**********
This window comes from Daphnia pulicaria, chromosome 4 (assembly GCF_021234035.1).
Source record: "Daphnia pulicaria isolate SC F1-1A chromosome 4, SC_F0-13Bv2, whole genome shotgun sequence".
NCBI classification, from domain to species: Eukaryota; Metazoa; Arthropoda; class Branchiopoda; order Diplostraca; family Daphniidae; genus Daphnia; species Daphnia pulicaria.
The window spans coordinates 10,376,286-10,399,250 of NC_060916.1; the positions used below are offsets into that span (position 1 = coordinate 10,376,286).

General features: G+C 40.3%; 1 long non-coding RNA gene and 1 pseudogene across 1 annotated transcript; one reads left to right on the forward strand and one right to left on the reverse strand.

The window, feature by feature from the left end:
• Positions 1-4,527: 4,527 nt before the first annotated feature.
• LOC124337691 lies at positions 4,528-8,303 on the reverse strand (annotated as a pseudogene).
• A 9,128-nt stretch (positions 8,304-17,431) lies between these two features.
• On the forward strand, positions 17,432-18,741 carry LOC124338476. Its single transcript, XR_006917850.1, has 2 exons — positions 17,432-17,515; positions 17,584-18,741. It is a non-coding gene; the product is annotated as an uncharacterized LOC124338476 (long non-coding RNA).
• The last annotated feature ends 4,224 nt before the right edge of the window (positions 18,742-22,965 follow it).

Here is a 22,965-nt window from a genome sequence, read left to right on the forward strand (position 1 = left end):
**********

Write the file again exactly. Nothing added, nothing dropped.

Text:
This window comes from Daphnia pulicaria, chromosome 4 (assembly GCF_021234035.1).
Source record: "Daphnia pulicaria isolate SC F1-1A chromosome 4, SC_F0-13Bv2, whole genome shotgun sequence".
NCBI classification, from domain to species: Eukaryota; Metazoa; Arthropoda; class Branchiopoda; order Diplostraca; family Daphniidae; genus Daphnia; species Daphnia pulicaria.
The window spans coordinates 10,376,286-10,399,250 of NC_060916.1; the positions used below are offsets into that span (position 1 = coordinate 10,376,286).

General features: G+C 40.3%; 1 long non-coding RNA gene and 1 pseudogene across 1 annotated transcript; one reads left to right on the forward strand and one right to left on the reverse strand.

The window, feature by feature from the left end:
• Positions 1-4,527: 4,527 nt before the first annotated feature.
• LOC124337691 lies at positions 4,528-8,303 on the reverse strand (annotated as a pseudogene).
• A 9,128-nt stretch (positions 8,304-17,431) lies between these two features.
• On the forward strand, positions 17,432-18,741 carry LOC124338476. Its single transcript, XR_006917850.1, has 2 exons — positions 17,432-17,515; positions 17,584-18,741. It is a non-coding gene; the product is annotated as an uncharacterized LOC124338476 (long non-coding RNA).
• The last annotated feature ends 4,224 nt before the right edge of the window (positions 18,742-22,965 follow it).

Here is a 22,965-nt window from a genome sequence, read left to right on the forward strand (position 1 = left end):